I was fascinated with the idea of studying functions of a complex variable. Later I found out I could study functions on n- dimensional complex space. I currently studying function theory of several complex variables. I also like differential geometry.

    So my hope is to study complex (differential) geometry (i.e., geometry of complex manifolds)
     
  8. Jan 27, 2007 #7

    quasar987

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    So far, the subject in math that was the most enthralling to me is functional analysis.
     
  9. Jan 27, 2007 #8
    You're only 15, how would you know?
     
  10. Jan 27, 2007 #9
    Haha, I was thinking the same thing.
     
  11. Jan 27, 2007 #10
    I'm somewhat partial to complex analysis and differential geometry. But I'm on an algebraic geometry kick at the moment, simply because I feel that Groebner bases are far cooler than they're given credit for.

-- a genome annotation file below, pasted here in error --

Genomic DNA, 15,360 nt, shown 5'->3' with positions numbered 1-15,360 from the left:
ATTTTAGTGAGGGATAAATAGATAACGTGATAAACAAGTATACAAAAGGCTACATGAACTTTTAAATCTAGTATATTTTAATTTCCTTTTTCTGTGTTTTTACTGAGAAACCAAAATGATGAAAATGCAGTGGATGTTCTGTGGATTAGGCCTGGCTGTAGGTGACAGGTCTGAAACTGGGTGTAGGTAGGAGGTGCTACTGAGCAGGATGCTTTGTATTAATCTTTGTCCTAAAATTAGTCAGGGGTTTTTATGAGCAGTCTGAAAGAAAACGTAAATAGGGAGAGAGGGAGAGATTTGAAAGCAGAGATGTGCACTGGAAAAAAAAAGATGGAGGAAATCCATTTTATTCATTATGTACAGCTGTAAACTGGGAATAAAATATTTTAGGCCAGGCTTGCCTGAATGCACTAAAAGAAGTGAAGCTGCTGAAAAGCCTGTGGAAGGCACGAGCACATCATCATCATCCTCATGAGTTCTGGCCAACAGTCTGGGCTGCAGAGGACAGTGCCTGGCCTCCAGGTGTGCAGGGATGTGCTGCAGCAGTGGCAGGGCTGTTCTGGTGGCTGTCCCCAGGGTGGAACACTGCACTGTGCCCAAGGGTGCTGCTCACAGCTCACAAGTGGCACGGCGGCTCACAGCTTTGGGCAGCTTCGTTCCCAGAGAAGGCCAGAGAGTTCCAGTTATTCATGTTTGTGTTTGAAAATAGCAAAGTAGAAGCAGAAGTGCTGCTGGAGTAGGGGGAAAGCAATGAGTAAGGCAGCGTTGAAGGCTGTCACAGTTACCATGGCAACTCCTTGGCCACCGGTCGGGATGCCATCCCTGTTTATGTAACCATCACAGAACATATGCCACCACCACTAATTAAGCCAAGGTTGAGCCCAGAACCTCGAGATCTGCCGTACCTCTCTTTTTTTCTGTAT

12. Jan 27, 2007 #11
    differential topology, differential geometry
     
  13. Jan 28, 2007 #12
    Differential topology and geometry are my current obsessions.
     
  14. Jan 28, 2007 #13
    dynamical systems (flow, collisionless or collisoin)

    edit: oh and graph theory and 3D engine mathematics.
     
    Last edited: Jan 28, 2007
  15. Jan 28, 2007 #14
    It's so hard to say. I like analysis, differential geometry, algebraic and point set topology, combinatorics, logic, algebraic geometry, group theory, representation theory and commutative algebra.

    But I hate non-commutative rings.
     
  16. Jan 28, 2007 #15

    CRGreathouse

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    Number Theory.
     
  17. Jan 28, 2007 #16

    disregardthat